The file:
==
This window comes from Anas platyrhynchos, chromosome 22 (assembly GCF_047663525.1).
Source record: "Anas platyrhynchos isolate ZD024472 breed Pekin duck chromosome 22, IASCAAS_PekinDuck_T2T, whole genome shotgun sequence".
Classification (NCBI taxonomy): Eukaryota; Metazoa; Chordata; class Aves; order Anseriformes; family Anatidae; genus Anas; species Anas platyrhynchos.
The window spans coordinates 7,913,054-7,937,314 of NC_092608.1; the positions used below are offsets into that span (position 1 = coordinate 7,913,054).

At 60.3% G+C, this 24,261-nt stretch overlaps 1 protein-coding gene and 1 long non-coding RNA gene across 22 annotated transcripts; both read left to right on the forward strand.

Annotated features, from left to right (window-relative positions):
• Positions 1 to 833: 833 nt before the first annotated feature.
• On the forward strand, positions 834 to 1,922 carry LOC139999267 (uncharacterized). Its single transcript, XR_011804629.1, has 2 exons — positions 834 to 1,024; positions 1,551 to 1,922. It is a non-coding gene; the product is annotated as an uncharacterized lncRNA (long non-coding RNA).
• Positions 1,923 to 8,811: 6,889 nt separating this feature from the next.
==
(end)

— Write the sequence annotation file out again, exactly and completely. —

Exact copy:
This window comes from Anas platyrhynchos, chromosome 22 (assembly GCF_047663525.1).
Source record: "Anas platyrhynchos isolate ZD024472 breed Pekin duck chromosome 22, IASCAAS_PekinDuck_T2T, whole genome shotgun sequence".
Classification (NCBI taxonomy): Eukaryota; Metazoa; Chordata; class Aves; order Anseriformes; family Anatidae; genus Anas; species Anas platyrhynchos.
The window spans coordinates 7,913,054-7,937,314 of NC_092608.1; the positions used below are offsets into that span (position 1 = coordinate 7,913,054).

At 60.3% G+C, this 24,261-nt stretch overlaps 1 protein-coding gene and 1 long non-coding RNA gene across 22 annotated transcripts; both read left to right on the forward strand.

Annotated features, from left to right (window-relative positions):
• Positions 1 to 833: 833 nt before the first annotated feature.
• On the forward strand, positions 834 to 1,922 carry LOC139999267 (uncharacterized). Its single transcript, XR_011804629.1, has 2 exons — positions 834 to 1,024; positions 1,551 to 1,922. It is a non-coding gene; the product is annotated as an uncharacterized lncRNA (long non-coding RNA).
• Positions 1,923 to 8,811: 6,889 nt separating this feature from the next.